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National Affairs

The new urban divide, and how to deal with it

Jane-Frances Kelly & Paul Donegan

29 September 2015

State and local governments need to break down the emerging division between job-rich and job-poor suburbs in Australia’s major cities, write Jane-Frances Kelly and Paul Donegan


The closer residents live to city centres, the more high-skilled jobs they can reach by car, bicycle, foot or public transport. Elizabeth Donoghue/Flickr

The closer residents live to city centres, the more high-skilled jobs they can reach by car, bicycle, foot or public transport. Elizabeth Donoghue/Flickr

In her twenties, Alice Jaques lived in pokey little student flats in inner-Melbourne suburbs like Kensington and North Carlton while she finished her doctoral research in public health at Melbourne University. Most days she walked to work.

In 2005 she married Jason Osborne, an IT professional who worked in a city bank, and they began planning a future with children and their own home. They didn’t even bother looking in the inner city. Alice’s friends told her “it would be six, seven [hundred thousand dollars]-plus for anything decent.”

Alice’s sister lived in Point Cook, a new suburb twenty-five kilometres southwest of the CBD. It was growing fast, with new shops, schools and childcare centres. The couple liked what they saw. They bought off the plan and in a couple of years moved into their four-bedroom home. They caught the Werribee train to work, and life was good.

Then Alice had their first child, William, and took nine months off. When she went back to work two days a week, Jason took three months’ paternity leave. After he returned to work, they enrolled William in the new childcare centre at nearby Sanctuary Lakes while Alice continued her part-time job.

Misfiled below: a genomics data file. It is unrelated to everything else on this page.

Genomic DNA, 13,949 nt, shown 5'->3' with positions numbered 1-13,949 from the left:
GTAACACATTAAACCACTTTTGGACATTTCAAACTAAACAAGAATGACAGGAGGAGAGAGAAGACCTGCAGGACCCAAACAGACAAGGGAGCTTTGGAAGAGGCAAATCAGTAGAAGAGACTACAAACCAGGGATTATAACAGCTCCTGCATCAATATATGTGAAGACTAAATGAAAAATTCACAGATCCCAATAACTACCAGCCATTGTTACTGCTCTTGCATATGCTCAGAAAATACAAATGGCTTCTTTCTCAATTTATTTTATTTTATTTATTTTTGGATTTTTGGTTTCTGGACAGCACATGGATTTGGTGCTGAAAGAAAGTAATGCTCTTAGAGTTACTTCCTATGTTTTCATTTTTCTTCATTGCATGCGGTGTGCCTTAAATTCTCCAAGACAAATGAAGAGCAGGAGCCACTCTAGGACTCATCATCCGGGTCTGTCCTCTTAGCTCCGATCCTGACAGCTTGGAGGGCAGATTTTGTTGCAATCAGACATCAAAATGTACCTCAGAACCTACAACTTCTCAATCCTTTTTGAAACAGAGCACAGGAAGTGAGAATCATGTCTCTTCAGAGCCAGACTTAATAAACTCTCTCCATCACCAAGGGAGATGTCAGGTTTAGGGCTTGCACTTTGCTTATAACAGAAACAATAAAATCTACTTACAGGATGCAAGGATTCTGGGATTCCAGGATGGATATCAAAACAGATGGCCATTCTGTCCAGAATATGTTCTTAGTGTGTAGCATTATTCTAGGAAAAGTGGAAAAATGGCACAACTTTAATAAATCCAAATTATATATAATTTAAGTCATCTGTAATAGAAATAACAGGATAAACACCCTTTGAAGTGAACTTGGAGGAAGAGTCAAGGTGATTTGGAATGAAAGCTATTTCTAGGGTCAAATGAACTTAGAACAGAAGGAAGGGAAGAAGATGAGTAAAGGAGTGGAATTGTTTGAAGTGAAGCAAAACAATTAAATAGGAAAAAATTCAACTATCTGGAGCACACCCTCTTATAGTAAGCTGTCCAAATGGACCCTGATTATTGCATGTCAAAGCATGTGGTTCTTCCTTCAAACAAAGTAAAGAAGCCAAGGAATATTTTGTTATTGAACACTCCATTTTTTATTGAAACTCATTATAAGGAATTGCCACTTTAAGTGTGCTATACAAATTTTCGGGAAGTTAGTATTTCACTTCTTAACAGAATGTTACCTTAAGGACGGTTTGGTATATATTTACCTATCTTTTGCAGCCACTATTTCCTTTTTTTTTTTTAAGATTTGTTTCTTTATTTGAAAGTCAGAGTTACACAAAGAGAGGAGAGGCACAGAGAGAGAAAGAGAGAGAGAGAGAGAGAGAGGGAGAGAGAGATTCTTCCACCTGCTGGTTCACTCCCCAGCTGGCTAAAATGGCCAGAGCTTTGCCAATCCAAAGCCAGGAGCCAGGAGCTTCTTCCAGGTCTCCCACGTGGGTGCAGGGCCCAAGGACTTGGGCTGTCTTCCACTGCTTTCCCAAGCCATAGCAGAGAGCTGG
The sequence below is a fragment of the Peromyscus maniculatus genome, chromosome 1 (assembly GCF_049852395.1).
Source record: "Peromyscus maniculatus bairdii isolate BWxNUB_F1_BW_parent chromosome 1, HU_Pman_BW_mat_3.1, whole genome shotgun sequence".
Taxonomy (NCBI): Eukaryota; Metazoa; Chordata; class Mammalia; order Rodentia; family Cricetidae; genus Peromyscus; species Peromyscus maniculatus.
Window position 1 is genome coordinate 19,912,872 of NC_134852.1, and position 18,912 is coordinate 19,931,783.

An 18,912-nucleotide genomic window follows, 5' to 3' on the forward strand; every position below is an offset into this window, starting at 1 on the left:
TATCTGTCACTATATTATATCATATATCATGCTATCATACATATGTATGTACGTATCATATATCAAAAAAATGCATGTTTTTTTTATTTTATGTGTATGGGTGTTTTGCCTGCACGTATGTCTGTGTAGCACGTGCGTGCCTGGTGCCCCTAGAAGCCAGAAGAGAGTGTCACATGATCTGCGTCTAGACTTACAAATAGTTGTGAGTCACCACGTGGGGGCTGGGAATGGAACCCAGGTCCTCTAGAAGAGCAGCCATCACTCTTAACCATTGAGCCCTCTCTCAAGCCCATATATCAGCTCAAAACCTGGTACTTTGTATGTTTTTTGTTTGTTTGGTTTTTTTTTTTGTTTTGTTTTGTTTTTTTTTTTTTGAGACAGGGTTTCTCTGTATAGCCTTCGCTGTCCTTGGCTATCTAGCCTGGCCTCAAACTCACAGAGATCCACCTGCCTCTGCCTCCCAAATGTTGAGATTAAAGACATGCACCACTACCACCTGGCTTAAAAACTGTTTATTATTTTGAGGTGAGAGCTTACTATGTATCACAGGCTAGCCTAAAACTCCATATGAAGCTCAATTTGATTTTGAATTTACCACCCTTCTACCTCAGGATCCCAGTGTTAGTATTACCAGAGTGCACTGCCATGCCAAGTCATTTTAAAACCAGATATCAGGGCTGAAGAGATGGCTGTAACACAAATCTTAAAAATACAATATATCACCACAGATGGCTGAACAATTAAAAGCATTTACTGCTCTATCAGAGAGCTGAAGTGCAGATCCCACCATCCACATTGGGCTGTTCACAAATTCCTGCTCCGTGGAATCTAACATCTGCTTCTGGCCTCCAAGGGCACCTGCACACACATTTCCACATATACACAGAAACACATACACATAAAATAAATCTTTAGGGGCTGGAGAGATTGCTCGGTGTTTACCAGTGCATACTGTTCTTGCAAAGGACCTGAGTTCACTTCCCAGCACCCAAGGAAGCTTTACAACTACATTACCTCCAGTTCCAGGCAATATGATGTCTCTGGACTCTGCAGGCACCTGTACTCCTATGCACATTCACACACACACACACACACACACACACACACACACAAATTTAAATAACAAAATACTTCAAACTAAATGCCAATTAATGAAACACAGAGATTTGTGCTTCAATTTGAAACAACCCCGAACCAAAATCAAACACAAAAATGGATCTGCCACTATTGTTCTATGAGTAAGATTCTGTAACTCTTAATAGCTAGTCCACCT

The two days Alice worked were hectic. She woke at 5 am so she could get to work at the Murdoch Children’s Research Institute by 7 am. (Jason dropped William at childcare at about 8 am on his way to work.) This allowed Alice to leave for home at 3.30 pm. She was anxious to keep William’s days in childcare as short as possible.

Naturally, problems sometimes occurred. On one day, Alice left around her usual finish time to get back to Point Cook and pick up William. But at North Melbourne station she heard announcements that trains were suspended indefinitely on the Werribee line. There were replacement buses, but she was already imagining the crush to get on board. By now it was after 4.30, and the childcare centre closed at 6.30 sharp. Alice “began freaking out.” She called Jason at his CBD office. They made a snap decision to brave the traffic in a taxi. The fare cost $90.

With the birth of their second child, Lucy, Alice again took nine months maternity leave, then returned to work. Jason again took paternity leave for three months. During that time they decided that their carefully calibrated “tag-in, tag-out” arrangement was unsustainable.

They assessed options, laid out spreadsheets on the dining room table, pored over the weekly budget. Could they afford to live on one salary and keep up the mortgage? If Alice continued to work as before, Jason would have to get two kids off to childcare during peak hour. He’d probably get to work even later than 10 am. As well as it taking longer to get two kids out of the house, Point Cook’s growing population and increasing traffic congestion had by that point doubled the time it took Jason to drive to the train. He also had to park further away from the station. Would it hurt his career?

There was also the high cost of childcare, which would eat into Alice’s salary. But the logistics – the traffic, the limited public transport, the exhausting distances – proved to be the clincher. Remembering that day at North Melbourne station, the frantic taxi ride, Alice gave notice to her employer. For the foreseeable future, her career in public health was over.

She tried to keep her hand in with some university teaching, tutoring in genetics a couple of times a year. But she found it too hard to keep abreast of developments in her field of prenatal screening for birth defects. On the other hand, she was over-qualified for most jobs that came up around Point Cook.

The family lives more frugally since Alice stopped working in public health. Their last proper family holiday was three years ago, though sometimes they go camping. Two days a week Alice works at William’s primary school. She collects a half-day’s salary for teaching sewing classes, and dabbles in a sewing business from home. Perhaps she’ll consider getting a teaching qualification herself once Lucy starts school, so she can work part-time while staying close for school pick-up.